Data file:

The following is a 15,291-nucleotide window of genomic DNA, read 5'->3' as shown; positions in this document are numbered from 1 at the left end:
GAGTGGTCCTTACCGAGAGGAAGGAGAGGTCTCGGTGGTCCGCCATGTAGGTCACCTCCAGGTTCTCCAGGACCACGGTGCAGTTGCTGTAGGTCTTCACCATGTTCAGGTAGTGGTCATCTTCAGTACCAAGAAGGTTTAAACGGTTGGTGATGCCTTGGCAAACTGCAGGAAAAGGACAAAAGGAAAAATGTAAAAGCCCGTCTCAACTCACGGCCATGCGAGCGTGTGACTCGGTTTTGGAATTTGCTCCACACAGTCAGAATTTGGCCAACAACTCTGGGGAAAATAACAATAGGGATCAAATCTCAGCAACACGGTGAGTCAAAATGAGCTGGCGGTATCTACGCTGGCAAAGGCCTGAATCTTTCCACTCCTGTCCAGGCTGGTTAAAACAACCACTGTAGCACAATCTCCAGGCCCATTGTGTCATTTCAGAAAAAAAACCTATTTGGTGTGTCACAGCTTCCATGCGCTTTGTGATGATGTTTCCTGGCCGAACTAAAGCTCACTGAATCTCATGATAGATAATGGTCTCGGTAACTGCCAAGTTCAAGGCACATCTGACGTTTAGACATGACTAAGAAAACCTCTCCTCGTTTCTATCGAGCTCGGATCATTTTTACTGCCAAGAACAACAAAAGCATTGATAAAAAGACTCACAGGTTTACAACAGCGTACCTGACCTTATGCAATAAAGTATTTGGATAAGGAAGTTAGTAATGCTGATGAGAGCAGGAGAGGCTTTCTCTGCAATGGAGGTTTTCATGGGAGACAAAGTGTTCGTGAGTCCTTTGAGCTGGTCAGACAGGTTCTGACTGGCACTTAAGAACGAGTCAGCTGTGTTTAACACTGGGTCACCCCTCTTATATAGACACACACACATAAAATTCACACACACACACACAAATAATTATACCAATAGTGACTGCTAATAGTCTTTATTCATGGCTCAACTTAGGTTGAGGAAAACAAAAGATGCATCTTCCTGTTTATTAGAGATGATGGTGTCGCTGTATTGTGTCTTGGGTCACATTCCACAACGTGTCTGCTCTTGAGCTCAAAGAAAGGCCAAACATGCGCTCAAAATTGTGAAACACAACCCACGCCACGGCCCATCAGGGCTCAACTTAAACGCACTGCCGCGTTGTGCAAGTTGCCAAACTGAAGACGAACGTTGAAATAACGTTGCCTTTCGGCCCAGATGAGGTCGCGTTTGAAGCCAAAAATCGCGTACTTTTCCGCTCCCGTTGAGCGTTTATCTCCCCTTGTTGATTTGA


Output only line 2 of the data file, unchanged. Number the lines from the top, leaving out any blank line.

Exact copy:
GAGTGGTCCTTACCGAGAGGAAGGAGAGGTCTCGGTGGTCCGCCATGTAGGTCACCTCCAGGTTCTCCAGGACCACGGTGCAGTTGCTGTAGGTCTTCACCATGTTCAGGTAGTGGTCATCTTCAGTACCAAGAAGGTTTAAACGGTTGGTGATGCCTTGGCAAACTGCAGGAAAAGGACAAAAGGAAAAATGTAAAAGCCCGTCTCAACTCACGGCCATGCGAGCGTGTGACTCGGTTTTGGAATTTGCTCCACACAGTCAGAATTTGGCCAACAACTCTGGGGAAAATAACAATAGGGATCAAATCTCAGCAACACGGTGAGTCAAAATGAGCTGGCGGTATCTACGCTGGCAAAGGCCTGAATCTTTCCACTCCTGTCCAGGCTGGTTAAAACAACCACTGTAGCACAATCTCCAGGCCCATTGTGTCATTTCAGAAAAAAAACCTATTTGGTGTGTCACAGCTTCCATGCGCTTTGTGATGATGTTTCCTGGCCGAACTAAAGCTCACTGAATCTCATGATAGATAATGGTCTCGGTAACTGCCAAGTTCAAGGCACATCTGACGTTTAGACATGACTAAGAAAACCTCTCCTCGTTTCTATCGAGCTCGGATCATTTTTACTGCCAAGAACAACAAAAGCATTGATAAAAAGACTCACAGGTTTACAACAGCGTACCTGACCTTATGCAATAAAGTATTTGGATAAGGAAGTTAGTAATGCTGATGAGAGCAGGAGAGGCTTTCTCTGCAATGGAGGTTTTCATGGGAGACAAAGTGTTCGTGAGTCCTTTGAGCTGGTCAGACAGGTTCTGACTGGCACTTAAGAACGAGTCAGCTGTGTTTAACACTGGGTCACCCCTCTTATATAGACACACACACATAAAATTCACACACACACACACAAATAATTATACCAATAGTGACTGCTAATAGTCTTTATTCATGGCTCAACTTAGGTTGAGGAAAACAAAAGATGCATCTTCCTGTTTATTAGAGATGATGGTGTCGCTGTATTGTGTCTTGGGTCACATTCCACAACGTGTCTGCTCTTGAGCTCAAAGAAAGGCCAAACATGCGCTCAAAATTGTGAAACACAACCCACGCCACGGCCCATCAGGGCTCAACTTAAACGCACTGCCGCGTTGTGCAAGTTGCCAAACTGAAGACGAACGTTGAAATAACGTTGCCTTTCGGCCCAGATGAGGTCGCGTTTGAAGCCAAAAATCGCGTACTTTTCCGCTCCCGTTGAGCGTTTATCTCCCCTTGTTGATTTGA